We are reading, posting, watching, and streaming more than ever before, but cellular network data has not kept pace—in fact, it’s gone backwards (as those 44 percent of AT&T customers clinging to their grandfathered unlimited plans can readily attest to). While our need for and use of cellular network data has continued to increase, carriers have opted to manage usage and congestion through data caps, which can take a variety of forms depending on carrier. For the most part, data caps as they stand now are not about alleviating network congestion as carriers claim; they’re about profit. Carriers know this, consumers know this…heck even the head of the FCC knows this, judging from FCC Chairman Tom Wheeler’s July 2014 letter to Verizon CEO Dan Mead: “It is disturbing to me that Verizon Wireless would base its ‘network management’ on distinctions among its customers’ data plans, rather than on network architecture or technology.”
Yes, in some cases data caps can help prevent the most excessive overuse of a limited resource, such as the top 1 perecnt of mobile data subscribers that generate 10 percent of mobile data traffic. Network congestion itself is very real, and with estimates forecasting 15.9 exabytes per month of global data traffic in 2018 (that’s 20 billion GB a month aka over 7,700 GB being used every second for those playing along at home), it’s an issue that’s only going to grow more and more important. This alone is why crude approaches to network management like data caps need to change, and quickly. How we use, how we view, and how we’re delivered data are all rapidly changing – monitoring and measurement need to advance at the same pace.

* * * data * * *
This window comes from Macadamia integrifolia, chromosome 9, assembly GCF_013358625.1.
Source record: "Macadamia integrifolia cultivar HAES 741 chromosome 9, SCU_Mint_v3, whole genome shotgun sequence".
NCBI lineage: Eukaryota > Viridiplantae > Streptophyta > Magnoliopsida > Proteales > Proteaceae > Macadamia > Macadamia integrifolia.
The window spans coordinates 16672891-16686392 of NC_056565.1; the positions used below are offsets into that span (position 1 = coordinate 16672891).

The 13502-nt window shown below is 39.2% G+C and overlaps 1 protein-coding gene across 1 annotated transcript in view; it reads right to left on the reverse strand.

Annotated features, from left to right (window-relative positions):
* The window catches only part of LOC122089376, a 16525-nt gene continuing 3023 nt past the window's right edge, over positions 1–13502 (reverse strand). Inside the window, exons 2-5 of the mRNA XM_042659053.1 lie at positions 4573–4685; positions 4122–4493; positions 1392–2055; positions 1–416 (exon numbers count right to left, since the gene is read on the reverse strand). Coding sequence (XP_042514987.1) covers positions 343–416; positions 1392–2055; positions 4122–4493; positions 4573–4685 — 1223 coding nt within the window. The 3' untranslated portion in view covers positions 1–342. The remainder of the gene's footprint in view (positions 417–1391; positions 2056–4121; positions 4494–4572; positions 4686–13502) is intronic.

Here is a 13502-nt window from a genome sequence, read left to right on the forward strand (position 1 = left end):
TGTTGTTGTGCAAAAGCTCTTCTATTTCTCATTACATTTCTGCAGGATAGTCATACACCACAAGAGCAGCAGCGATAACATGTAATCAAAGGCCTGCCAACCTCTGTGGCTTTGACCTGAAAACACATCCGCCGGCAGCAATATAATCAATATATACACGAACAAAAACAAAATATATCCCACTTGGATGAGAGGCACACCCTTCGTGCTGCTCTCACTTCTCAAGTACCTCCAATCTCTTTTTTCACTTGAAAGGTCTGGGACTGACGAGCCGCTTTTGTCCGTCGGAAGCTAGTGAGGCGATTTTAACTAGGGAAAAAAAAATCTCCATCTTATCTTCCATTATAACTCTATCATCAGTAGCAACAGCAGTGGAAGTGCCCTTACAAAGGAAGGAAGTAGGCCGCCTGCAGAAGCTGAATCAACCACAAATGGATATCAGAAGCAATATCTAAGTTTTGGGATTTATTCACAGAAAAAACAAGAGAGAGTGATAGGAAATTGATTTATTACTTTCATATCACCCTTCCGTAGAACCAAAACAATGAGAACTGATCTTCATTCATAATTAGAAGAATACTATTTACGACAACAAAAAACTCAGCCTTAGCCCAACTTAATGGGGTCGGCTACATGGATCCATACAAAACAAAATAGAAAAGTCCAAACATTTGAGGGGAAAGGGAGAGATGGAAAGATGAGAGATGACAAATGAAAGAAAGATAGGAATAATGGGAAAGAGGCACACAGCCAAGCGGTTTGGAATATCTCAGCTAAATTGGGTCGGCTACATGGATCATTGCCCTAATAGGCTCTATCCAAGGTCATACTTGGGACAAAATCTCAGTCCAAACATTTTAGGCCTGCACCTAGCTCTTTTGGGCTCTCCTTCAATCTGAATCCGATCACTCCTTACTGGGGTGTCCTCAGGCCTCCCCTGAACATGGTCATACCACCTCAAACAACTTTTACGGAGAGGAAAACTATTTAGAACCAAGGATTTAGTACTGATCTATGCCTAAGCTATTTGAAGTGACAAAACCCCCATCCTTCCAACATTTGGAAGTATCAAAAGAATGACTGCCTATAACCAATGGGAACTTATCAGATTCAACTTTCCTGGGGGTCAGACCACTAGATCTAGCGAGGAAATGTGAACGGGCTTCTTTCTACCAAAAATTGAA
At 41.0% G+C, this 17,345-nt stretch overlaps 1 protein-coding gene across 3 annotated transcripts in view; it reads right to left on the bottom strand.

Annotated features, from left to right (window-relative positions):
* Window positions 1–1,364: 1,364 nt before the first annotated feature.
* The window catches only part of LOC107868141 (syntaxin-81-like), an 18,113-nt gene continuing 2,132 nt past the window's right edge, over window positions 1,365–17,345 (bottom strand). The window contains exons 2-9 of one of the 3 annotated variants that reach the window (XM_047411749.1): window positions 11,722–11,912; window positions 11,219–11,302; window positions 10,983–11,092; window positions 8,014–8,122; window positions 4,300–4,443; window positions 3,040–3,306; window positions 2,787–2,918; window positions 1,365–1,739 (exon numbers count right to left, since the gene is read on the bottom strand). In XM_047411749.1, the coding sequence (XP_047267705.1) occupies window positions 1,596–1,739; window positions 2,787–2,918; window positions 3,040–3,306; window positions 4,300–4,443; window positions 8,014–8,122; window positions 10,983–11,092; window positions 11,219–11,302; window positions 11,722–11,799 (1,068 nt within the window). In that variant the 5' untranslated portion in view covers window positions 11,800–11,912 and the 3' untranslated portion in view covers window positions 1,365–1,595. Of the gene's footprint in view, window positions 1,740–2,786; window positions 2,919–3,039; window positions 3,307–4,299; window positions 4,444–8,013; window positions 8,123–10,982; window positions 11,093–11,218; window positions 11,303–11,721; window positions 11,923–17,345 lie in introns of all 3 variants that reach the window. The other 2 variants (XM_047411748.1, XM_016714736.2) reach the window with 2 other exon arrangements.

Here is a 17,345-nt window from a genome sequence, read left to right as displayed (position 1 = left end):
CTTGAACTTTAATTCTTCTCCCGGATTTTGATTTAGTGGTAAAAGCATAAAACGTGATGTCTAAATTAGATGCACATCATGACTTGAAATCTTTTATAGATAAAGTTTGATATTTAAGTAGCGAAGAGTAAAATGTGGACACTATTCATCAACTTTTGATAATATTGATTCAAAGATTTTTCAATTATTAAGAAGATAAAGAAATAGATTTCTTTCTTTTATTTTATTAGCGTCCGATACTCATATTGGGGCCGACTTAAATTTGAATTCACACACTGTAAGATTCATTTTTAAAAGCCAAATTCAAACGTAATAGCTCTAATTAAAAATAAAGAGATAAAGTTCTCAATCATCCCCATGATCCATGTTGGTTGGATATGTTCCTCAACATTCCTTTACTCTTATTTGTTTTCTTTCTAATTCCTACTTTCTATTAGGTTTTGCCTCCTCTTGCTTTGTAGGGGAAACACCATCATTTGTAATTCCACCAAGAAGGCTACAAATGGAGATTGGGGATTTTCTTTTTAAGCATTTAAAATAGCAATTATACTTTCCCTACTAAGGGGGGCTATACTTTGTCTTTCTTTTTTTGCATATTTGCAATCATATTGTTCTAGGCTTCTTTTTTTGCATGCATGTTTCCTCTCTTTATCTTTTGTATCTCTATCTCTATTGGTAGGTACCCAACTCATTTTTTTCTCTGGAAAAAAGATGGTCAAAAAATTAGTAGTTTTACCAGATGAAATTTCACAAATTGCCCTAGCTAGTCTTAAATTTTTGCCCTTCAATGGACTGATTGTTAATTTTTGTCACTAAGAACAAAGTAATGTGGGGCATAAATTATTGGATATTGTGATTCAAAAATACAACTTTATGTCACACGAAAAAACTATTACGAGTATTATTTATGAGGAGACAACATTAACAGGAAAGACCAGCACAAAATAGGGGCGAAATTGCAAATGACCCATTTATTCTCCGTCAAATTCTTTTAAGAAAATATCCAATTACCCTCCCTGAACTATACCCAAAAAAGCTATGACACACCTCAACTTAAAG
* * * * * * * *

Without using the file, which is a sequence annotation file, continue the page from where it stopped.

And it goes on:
How carriers currently handle network monitoring
In the wake of Sprint’s “double the high-speed data” promotion (and the subsequent responses of AT&T doubling their data, Verizon doubling their data, and Sprint doubling its data again), traditional views on the price of cellular data and the need for data caps are shifting. “Data” in the abstract seems more arbitrary than ever. If data caps were about managing congestion, how were they all able to increase at once? Did the network capacity magically double overnight?
Leading rhetorical questions aside, it’s clear data caps for congestion are the wrong tool for the job, but what’s interesting is that carriers don’t even have the right tools to begin with. In the ideal scenario, network traffic evaluation would be done in real time at the individual cell sites and only slow down users who were hogging bandwidth at that exact moment. But that is not how carriers handle it.
Verizon, AT&T, T-Mobile, and Sprint claim they only throttle the top 3-5 percent of users (as measured by monthly data consumption), and once you’ve gone over your monthly cap you’re at risk of being throttled if you enter a congested area. While this strategy is great for profits, it’s a fundamentally broken way to properly handle a network. A cellular network doesn’t care about past usage patterns of customers or how much data they’ve already used that month, it cares about how many people are trying to access how much data from it right now. Even the carriers’ seldom used but seemingly more technical approaches of peak time management, concurrent user thresholds, and bandwidth thresholds aren’t up to the task of properly handling network congestion.